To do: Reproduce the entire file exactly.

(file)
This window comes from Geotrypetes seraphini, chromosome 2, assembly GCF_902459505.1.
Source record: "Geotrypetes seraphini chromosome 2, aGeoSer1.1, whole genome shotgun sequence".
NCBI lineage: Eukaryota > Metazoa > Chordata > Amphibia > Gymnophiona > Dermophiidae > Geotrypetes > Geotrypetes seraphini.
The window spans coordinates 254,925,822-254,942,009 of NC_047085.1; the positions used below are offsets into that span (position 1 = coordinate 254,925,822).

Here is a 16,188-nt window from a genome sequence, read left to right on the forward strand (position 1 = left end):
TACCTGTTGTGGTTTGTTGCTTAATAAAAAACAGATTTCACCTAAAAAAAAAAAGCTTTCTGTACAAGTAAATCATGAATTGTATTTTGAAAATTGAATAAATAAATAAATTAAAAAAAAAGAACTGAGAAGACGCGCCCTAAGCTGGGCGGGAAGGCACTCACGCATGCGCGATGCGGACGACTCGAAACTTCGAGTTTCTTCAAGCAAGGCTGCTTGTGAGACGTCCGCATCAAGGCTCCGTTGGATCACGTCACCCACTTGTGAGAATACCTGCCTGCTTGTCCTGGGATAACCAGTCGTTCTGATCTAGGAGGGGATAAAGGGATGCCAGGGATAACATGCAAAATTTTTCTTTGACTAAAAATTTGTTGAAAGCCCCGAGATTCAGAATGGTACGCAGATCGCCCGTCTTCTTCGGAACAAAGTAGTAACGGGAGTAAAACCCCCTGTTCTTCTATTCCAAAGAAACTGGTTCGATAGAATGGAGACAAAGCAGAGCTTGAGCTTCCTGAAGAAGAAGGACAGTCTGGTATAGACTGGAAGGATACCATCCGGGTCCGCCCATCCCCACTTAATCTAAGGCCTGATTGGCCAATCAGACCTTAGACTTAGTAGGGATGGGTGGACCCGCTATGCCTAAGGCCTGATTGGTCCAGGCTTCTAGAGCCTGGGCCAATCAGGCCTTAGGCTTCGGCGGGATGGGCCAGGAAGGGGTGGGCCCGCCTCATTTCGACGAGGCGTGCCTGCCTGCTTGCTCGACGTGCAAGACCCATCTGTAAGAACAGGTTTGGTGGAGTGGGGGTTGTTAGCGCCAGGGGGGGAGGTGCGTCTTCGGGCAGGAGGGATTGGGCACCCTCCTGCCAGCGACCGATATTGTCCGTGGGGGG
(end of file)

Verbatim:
This window comes from Geotrypetes seraphini, chromosome 2, assembly GCF_902459505.1.
Source record: "Geotrypetes seraphini chromosome 2, aGeoSer1.1, whole genome shotgun sequence".
NCBI lineage: Eukaryota > Metazoa > Chordata > Amphibia > Gymnophiona > Dermophiidae > Geotrypetes > Geotrypetes seraphini.
The window spans coordinates 254,925,822-254,942,009 of NC_047085.1; the positions used below are offsets into that span (position 1 = coordinate 254,925,822).

Here is a 16,188-nt window from a genome sequence, read left to right on the forward strand (position 1 = left end):
TACCTGTTGTGGTTTGTTGCTTAATAAAAAACAGATTTCACCTAAAAAAAAAAAGCTTTCTGTACAAGTAAATCATGAATTGTATTTTGAAAATTGAATAAATAAATAAATTAAAAAAAAAGAACTGAGAAGACGCGCCCTAAGCTGGGCGGGAAGGCACTCACGCATGCGCGATGCGGACGACTCGAAACTTCGAGTTTCTTCAAGCAAGGCTGCTTGTGAGACGTCCGCATCAAGGCTCCGTTGGATCACGTCACCCACTTGTGAGAATACCTGCCTGCTTGTCCTGGGATAACCAGTCGTTCTGATCTAGGAGGGGATAAAGGGATGCCAGGGATAACATGCAAAATTTTTCTTTGACTAAAAATTTGTTGAAAGCCCCGAGATTCAGAATGGTACGCAGATCGCCCGTCTTCTTCGGAACAAAGTAGTAACGGGAGTAAAACCCCCTGTTCTTCTATTCCAAAGAAACTGGTTCGATAGAATGGAGACAAAGCAGAGCTTGAGCTTCCTGAAGAAGAAGGACAGTCTGGTATAGACTGGAAGGATACCATCCGGGTCCGCCCATCCCCACTTAATCTAAGGCCTGATTGGCCAATCAGACCTTAGACTTAGTAGGGATGGGTGGACCCGCTATGCCTAAGGCCTGATTGGTCCAGGCTTCTAGAGCCTGGGCCAATCAGGCCTTAGGCTTCGGCGGGATGGGCCAGGAAGGGGTGGGCCCGCCTCATTTCGACGAGGCGTGCCTGCCTGCTTGCTCGACGTGCAAGACCCATCTGTAAGAACAGGTTTGGTGGAGTGGGGGTTGTTAGCGCCAGGGGGGGAGGTGCGTCTTCGGGCAGGAGGGATTGGGCACCCTCCTGCCAGCGACCGATATTGTCCGTGGGGGG